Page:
Date of Graduation


Document Type


Degree Type



Statler College of Engineering and Mineral Resources


Chemical and Biomedical Engineering

Committee Chair

Rakesh K Gupta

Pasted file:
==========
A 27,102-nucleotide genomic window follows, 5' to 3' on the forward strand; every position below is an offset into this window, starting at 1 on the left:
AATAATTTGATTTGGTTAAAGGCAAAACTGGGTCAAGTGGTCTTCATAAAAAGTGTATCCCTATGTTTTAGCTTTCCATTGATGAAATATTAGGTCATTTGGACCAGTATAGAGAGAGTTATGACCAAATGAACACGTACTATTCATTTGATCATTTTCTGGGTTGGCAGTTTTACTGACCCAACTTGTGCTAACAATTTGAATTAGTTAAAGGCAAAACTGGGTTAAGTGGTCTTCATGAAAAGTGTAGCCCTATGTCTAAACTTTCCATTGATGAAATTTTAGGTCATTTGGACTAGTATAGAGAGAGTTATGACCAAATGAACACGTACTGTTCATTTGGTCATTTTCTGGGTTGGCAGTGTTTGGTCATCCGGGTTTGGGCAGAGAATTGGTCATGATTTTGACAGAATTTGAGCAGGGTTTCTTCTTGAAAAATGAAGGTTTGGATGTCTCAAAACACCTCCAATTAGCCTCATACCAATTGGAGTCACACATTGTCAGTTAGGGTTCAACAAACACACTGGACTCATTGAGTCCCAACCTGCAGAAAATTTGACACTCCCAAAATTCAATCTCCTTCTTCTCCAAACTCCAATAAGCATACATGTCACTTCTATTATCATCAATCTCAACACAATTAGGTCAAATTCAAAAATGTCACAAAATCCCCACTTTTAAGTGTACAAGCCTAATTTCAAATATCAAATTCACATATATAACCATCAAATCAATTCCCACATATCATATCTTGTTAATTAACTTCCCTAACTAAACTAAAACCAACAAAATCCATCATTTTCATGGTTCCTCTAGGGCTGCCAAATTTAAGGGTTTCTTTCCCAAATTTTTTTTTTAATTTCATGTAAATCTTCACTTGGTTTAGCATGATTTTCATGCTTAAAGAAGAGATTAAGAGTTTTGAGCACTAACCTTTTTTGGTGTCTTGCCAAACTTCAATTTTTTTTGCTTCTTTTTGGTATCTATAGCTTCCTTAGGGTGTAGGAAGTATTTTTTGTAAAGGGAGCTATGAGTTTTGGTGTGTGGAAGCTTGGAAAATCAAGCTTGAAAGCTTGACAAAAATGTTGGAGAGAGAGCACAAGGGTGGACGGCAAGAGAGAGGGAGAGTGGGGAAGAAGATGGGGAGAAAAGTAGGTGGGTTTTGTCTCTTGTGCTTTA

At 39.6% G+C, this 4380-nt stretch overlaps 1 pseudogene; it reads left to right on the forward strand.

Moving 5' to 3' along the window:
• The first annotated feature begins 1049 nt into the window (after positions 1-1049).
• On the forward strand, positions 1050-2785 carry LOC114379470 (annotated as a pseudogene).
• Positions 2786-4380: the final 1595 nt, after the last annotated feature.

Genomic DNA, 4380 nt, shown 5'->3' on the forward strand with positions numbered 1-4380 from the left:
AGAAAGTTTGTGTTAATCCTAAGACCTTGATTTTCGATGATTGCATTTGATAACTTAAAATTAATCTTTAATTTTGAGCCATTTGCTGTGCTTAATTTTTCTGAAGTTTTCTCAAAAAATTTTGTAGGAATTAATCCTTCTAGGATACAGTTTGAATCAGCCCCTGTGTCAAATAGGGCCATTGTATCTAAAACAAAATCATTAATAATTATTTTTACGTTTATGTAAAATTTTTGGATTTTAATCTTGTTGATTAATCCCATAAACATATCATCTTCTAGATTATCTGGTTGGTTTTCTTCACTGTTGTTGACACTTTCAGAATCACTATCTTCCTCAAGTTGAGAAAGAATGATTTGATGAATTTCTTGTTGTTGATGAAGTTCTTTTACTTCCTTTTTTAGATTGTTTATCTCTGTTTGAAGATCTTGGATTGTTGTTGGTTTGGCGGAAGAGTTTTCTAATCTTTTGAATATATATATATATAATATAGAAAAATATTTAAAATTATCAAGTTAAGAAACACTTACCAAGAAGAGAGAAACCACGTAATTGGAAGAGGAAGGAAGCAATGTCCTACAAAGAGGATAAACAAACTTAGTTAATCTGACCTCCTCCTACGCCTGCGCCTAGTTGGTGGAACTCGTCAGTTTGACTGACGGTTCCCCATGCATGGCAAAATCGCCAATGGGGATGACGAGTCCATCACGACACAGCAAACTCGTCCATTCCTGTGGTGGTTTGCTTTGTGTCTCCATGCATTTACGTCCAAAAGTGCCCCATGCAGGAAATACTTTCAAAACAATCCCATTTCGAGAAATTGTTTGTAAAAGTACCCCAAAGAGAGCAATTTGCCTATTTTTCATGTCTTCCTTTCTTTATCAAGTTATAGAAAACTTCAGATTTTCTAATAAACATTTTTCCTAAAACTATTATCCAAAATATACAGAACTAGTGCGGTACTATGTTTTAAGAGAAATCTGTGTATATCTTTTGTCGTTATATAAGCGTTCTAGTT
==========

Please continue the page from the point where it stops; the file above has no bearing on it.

The goal of this study was to recycle acrylonitrile-butadiene-styrene (ABS) into wood plastic composites (WPCs). One major concern in this application is flammability. Thus, halogenated and non-halogenated flame retardants (FRs) were investigated. FRs were mixed with ABS using an internal mixer or an extruder, and samples were molded using a hot press or an injection molding machine. Mechanical properties were assessed by flexural tests, and flammability was measured by UL-94 type tests and limiting oxygen index. Thermogravimetric analysis (TGA) and FTIR were also performed in order to understand the decomposition behavior of ABS-based WPCs.;Mechanical results showed that adding wood flour and FRs to ABS increased its flexural modulus; however, the addition of FRs into ABS-based WPCs reduced the flexural strength. All FRs could help to reach V-0 rating on the UL-94 test, but use of ammonium polyphosphate (AP423) required the least amount (20wt%) of FR when the wood content was fixed at 30wt%. Also, synergism existed between halogenated and non-halogenated FRs.;From TGA curves, the shift of the first peak of Rmax (maximum weight change rate) of ABS-based WPCs to a lower temperature with addition of non-halogenated FRs indicated that a dehydration reaction took place between wood and FRs. This was further verified by FTIR study. Common fillers, such as talc or calcium carbonate, likely to be present in recycled ABS were found to negatively affect the fire retardancy of ABS-based WPCs. However, one could add a coupling agent to recover the fire performance.;It was found that the coupling agent, after decomposition, formed a cross-linked network with non-halogenated FRs. Polybutadiene (PB) could further improve the fire resistance of ABS-based WPCs; however, high loading levels led to a poor dispersion, resulting in negative effects. Further, the use of triphenyl phosphate (TPP) shows synergism with AP423 in fire retardancy, and it also enhances the color of ABS-based WPCs. Another way to get improved color is to use gentler extrusion processing. By comparing ABS-based WPCs to polyolefin-based WPCs at the same level of fire performance, it was found that ABS-based WPCs had better performance in mechanical properties, indicating that ABS-based WPCs could have wider applications than ever polyolefin-based WPCs.;By minimizing the amount of added wood, one can flame retard ABS. Here, a halogen-free flame retardant system was developed for ABS using cellulose as a charring material and APP as a catalyst. The use of these additives permits compounding and injection molding of ABS at low temperatures. The resulting materials have an attractive balance of mechanical properties and can achieve a V-0 or V-1 rating on UL-94 type tests.